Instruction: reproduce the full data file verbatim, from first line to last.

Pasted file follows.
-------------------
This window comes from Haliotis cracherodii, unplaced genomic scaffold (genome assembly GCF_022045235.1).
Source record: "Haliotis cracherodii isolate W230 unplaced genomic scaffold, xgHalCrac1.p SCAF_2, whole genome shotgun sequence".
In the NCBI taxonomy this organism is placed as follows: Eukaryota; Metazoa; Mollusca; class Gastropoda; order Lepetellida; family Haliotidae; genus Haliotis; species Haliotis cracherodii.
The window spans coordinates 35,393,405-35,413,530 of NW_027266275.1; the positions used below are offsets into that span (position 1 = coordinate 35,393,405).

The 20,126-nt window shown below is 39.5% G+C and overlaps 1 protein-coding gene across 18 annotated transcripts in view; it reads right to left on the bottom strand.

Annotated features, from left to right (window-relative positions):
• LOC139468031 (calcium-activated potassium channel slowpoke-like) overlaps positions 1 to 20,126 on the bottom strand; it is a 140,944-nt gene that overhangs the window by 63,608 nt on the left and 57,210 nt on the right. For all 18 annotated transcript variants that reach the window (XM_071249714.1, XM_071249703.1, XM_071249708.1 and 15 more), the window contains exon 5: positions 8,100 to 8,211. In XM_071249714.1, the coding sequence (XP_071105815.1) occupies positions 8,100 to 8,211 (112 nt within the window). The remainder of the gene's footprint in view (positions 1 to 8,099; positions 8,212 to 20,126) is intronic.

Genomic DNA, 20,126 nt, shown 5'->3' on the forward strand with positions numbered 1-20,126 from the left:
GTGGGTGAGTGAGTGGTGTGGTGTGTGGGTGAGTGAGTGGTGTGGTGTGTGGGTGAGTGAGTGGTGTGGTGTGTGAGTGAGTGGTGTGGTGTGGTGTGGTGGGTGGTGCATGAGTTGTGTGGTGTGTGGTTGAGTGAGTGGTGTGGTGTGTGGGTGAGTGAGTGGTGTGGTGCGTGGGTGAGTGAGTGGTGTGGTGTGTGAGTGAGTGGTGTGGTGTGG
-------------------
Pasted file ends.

This window comes from Haliotis cracherodii, unplaced genomic scaffold (genome assembly GCF_022045235.1).
Source record: "Haliotis cracherodii isolate W230 unplaced genomic scaffold, xgHalCrac1.p SCAF_2, whole genome shotgun sequence".
In the NCBI taxonomy this organism is placed as follows: Eukaryota; Metazoa; Mollusca; class Gastropoda; order Lepetellida; family Haliotidae; genus Haliotis; species Haliotis cracherodii.
The window spans coordinates 35,393,405-35,413,530 of NW_027266275.1; the positions used below are offsets into that span (position 1 = coordinate 35,393,405).

The 20,126-nt window shown below is 39.5% G+C and overlaps 1 protein-coding gene across 18 annotated transcripts in view; it reads right to left on the bottom strand.

Annotated features, from left to right (window-relative positions):
• LOC139468031 (calcium-activated potassium channel slowpoke-like) overlaps positions 1 to 20,126 on the bottom strand; it is a 140,944-nt gene that overhangs the window by 63,608 nt on the left and 57,210 nt on the right. For all 18 annotated transcript variants that reach the window (XM_071249714.1, XM_071249703.1, XM_071249708.1 and 15 more), the window contains exon 5: positions 8,100 to 8,211. In XM_071249714.1, the coding sequence (XP_071105815.1) occupies positions 8,100 to 8,211 (112 nt within the window). The remainder of the gene's footprint in view (positions 1 to 8,099; positions 8,212 to 20,126) is intronic.

Genomic DNA, 20,126 nt, shown 5'->3' on the forward strand with positions numbered 1-20,126 from the left:
GTGGGTGAGTGAGTGGTGTGGTGTGTGGGTGAGTGAGTGGTGTGGTGTGTGGGTGAGTGAGTGGTGTGGTGTGTGAGTGAGTGGTGTGGTGTGGTGTGGTGGGTGGTGCATGAGTTGTGTGGTGTGTGGTTGAGTGAGTGGTGTGGTGTGTGGGTGAGTGAGTGGTGTGGTGCGTGGGTGAGTGAGTGGTGTGGTGTGTGAGTGAGTGGTGTGGTGTGG